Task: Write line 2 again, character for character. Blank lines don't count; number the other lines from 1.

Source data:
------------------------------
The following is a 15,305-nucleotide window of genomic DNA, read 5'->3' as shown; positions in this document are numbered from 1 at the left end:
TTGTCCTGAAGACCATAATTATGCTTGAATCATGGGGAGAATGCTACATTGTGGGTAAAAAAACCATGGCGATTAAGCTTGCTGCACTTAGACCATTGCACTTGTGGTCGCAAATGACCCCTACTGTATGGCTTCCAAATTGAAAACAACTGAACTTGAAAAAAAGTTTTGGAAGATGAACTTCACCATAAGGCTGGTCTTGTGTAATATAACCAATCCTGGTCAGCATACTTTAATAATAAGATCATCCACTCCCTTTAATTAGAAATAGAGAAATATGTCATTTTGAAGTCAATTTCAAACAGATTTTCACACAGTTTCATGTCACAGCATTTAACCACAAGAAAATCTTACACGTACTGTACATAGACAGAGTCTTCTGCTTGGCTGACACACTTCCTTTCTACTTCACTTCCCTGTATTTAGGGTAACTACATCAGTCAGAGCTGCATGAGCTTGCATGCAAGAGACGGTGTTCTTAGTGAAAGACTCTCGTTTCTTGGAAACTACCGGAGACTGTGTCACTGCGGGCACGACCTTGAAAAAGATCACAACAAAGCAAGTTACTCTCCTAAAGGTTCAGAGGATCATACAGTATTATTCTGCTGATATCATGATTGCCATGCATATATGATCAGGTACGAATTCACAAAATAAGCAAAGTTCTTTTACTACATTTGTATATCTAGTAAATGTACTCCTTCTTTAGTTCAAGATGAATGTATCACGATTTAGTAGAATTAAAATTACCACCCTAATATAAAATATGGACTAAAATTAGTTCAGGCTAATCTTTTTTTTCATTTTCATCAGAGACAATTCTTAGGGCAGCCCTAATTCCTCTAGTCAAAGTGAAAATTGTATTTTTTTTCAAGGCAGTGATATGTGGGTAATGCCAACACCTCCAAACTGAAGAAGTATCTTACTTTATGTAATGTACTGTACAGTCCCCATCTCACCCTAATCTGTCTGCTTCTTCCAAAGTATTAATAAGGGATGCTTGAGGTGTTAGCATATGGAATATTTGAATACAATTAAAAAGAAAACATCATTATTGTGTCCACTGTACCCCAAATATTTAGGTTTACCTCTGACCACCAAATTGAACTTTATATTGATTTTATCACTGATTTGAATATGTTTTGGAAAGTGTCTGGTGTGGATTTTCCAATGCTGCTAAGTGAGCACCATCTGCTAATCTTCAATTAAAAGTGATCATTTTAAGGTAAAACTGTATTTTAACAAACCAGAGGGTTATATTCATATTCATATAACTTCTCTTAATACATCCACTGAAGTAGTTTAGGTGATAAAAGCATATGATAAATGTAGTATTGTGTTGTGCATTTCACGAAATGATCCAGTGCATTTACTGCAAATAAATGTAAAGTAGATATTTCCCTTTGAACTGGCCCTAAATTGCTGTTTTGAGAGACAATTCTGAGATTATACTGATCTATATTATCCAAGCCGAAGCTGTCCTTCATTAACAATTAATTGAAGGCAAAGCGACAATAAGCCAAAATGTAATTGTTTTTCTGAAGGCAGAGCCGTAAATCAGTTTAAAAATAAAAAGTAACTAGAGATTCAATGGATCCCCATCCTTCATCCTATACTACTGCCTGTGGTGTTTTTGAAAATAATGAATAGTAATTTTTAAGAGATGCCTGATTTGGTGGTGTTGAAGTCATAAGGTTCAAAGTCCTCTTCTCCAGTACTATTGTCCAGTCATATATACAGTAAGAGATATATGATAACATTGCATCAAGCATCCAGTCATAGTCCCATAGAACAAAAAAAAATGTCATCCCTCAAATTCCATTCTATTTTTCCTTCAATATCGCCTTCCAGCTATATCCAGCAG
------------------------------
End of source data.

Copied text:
TTGTCCTGAAGACCATAATTATGCTTGAATCATGGGGAGAATGCTACATTGTGGGTAAAAAAACCATGGCGATTAAGCTTGCTGCACTTAGACCATTGCACTTGTGGTCGCAAATGACCCCTACTGTATGGCTTCCAAATTGAAAACAACTGAACTTGAAAAAAAGTTTTGGAAGATGAACTTCACCATAAGGCTGGTCTTGTGTAATATAACCAATCCTGGTCAGCATACTTTAATAATAAGATCATCCACTCCCTTTAATTAGAAATAGAGAAATATGTCATTTTGAAGTCAATTTCAAACAGATTTTCACACAGTTTCATGTCACAGCATTTAACCACAAGAAAATCTTACACGTACTGTACATAGACAGAGTCTTCTGCTTGGCTGACACACTTCCTTTCTACTTCACTTCCCTGTATTTAGGGTAACTACATCAGTCAGAGCTGCATGAGCTTGCATGCAAGAGACGGTGTTCTTAGTGAAAGACTCTCGTTTCTTGGAAACTACCGGAGACTGTGTCACTGCGGGCACGACCTTGAAAAAGATCACAACAAAGCAAGTTACTCTCCTAAAGGTTCAGAGGATCATACAGTATTATTCTGCTGATATCATGATTGCCATGCATATATGATCAGGTACGAATTCACAAAATAAGCAAAGTTCTTTTACTACATTTGTATATCTAGTAAATGTACTCCTTCTTTAGTTCAAGATGAATGTATCACGATTTAGTAGAATTAAAATTACCACCCTAATATAAAATATGGACTAAAATTAGTTCAGGCTAATCTTTTTTTTCATTTTCATCAGAGACAATTCTTAGGGCAGCCCTAATTCCTCTAGTCAAAGTGAAAATTGTATTTTTTTTCAAGGCAGTGATATGTGGGTAATGCCAACACCTCCAAACTGAAGAAGTATCTTACTTTATGTAATGTACTGTACAGTCCCCATCTCACCCTAATCTGTCTGCTTCTTCCAAAGTATTAATAAGGGATGCTTGAGGTGTTAGCATATGGAATATTTGAATACAATTAAAAAGAAAACATCATTATTGTGTCCACTGTACCCCAAATATTTAGGTTTACCTCTGACCACCAAATTGAACTTTATATTGATTTTATCACTGATTTGAATATGTTTTGGAAAGTGTCTGGTGTGGATTTTCCAATGCTGCTAAGTGAGCACCATCTGCTAATCTTCAATTAAAAGTGATCATTTTAAGGTAAAACTGTATTTTAACAAACCAGAGGGTTATATTCATATTCATATAACTTCTCTTAATACATCCACTGAAGTAGTTTAGGTGATAAAAGCATATGATAAATGTAGTATTGTGTTGTGCATTTCACGAAATGATCCAGTGCATTTACTGCAAATAAATGTAAAGTAGATATTTCCCTTTGAACTGGCCCTAAATTGCTGTTTTGAGAGACAATTCTGAGATTATACTGATCTATATTATCCAAGCCGAAGCTGTCCTTCATTAACAATTAATTGAAGGCAAAGCGACAATAAGCCAAAATGTAATTGTTTTTCTGAAGGCAGAGCCGTAAATCAGTTTAAAAATAAAAAGTAACTAGAGATTCAATGGATCCCCATCCTTCATCCTATACTACTGCCTGTGGTGTTTTTGAAAATAATGAATAGTAATTTTTAAGAGATGCCTGATTTGGTGGTGTTGAAGTCATAAGGTTCAAAGTCCTCTTCTCCAGTACTATTGTCCAGTCATATATACAGTAAGAGATATATGATAACATTGCATCAAGCATCCAGTCATAGTCCCATAGAACAAAAAAAAATGTCATCCCTCAAATTCCATTCTATTTTTCCTTCAATATCGCCTTCCAGCTATATCCAGCAG